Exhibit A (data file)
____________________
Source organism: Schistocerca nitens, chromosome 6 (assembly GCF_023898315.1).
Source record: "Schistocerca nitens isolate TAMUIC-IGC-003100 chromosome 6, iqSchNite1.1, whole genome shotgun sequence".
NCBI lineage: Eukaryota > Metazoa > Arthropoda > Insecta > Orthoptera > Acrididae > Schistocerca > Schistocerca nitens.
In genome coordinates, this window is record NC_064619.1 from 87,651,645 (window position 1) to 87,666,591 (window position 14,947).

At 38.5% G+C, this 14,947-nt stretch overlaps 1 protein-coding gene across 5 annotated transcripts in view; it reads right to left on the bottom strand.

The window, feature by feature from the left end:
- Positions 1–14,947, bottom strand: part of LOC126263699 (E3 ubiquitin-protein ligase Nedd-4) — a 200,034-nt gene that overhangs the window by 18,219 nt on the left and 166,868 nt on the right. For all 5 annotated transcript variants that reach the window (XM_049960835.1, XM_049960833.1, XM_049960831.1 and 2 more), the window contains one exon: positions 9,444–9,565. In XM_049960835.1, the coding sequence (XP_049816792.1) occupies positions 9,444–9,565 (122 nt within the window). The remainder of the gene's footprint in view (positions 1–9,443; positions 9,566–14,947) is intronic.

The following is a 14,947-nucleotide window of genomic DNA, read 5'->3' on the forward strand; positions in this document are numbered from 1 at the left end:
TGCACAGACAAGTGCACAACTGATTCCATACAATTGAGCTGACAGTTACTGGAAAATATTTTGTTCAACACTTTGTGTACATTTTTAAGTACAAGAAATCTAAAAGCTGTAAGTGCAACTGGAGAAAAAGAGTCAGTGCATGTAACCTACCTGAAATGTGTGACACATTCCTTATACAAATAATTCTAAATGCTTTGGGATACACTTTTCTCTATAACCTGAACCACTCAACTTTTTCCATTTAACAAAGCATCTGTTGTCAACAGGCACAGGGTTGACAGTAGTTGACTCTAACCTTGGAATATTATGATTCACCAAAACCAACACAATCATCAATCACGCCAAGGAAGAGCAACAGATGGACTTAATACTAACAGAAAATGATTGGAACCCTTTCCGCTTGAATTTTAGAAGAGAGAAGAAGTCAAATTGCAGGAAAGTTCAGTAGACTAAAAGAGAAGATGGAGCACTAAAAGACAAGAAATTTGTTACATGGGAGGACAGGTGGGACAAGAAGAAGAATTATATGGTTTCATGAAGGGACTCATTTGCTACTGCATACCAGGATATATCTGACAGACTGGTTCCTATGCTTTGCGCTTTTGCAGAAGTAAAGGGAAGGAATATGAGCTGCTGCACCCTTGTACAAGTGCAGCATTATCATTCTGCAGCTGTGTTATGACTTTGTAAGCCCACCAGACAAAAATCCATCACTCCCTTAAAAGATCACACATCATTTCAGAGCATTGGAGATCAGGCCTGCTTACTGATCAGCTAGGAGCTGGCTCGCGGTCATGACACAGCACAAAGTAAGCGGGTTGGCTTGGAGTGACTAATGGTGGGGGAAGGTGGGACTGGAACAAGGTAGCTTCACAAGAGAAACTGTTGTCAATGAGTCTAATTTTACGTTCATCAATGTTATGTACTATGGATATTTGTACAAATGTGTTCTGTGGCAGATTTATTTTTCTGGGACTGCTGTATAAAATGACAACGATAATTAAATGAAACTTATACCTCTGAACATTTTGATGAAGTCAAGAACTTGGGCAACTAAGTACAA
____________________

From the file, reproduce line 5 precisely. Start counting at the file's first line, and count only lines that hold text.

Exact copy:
At 38.5% G+C, this 14,947-nt stretch overlaps 1 protein-coding gene across 5 annotated transcripts in view; it reads right to left on the bottom strand.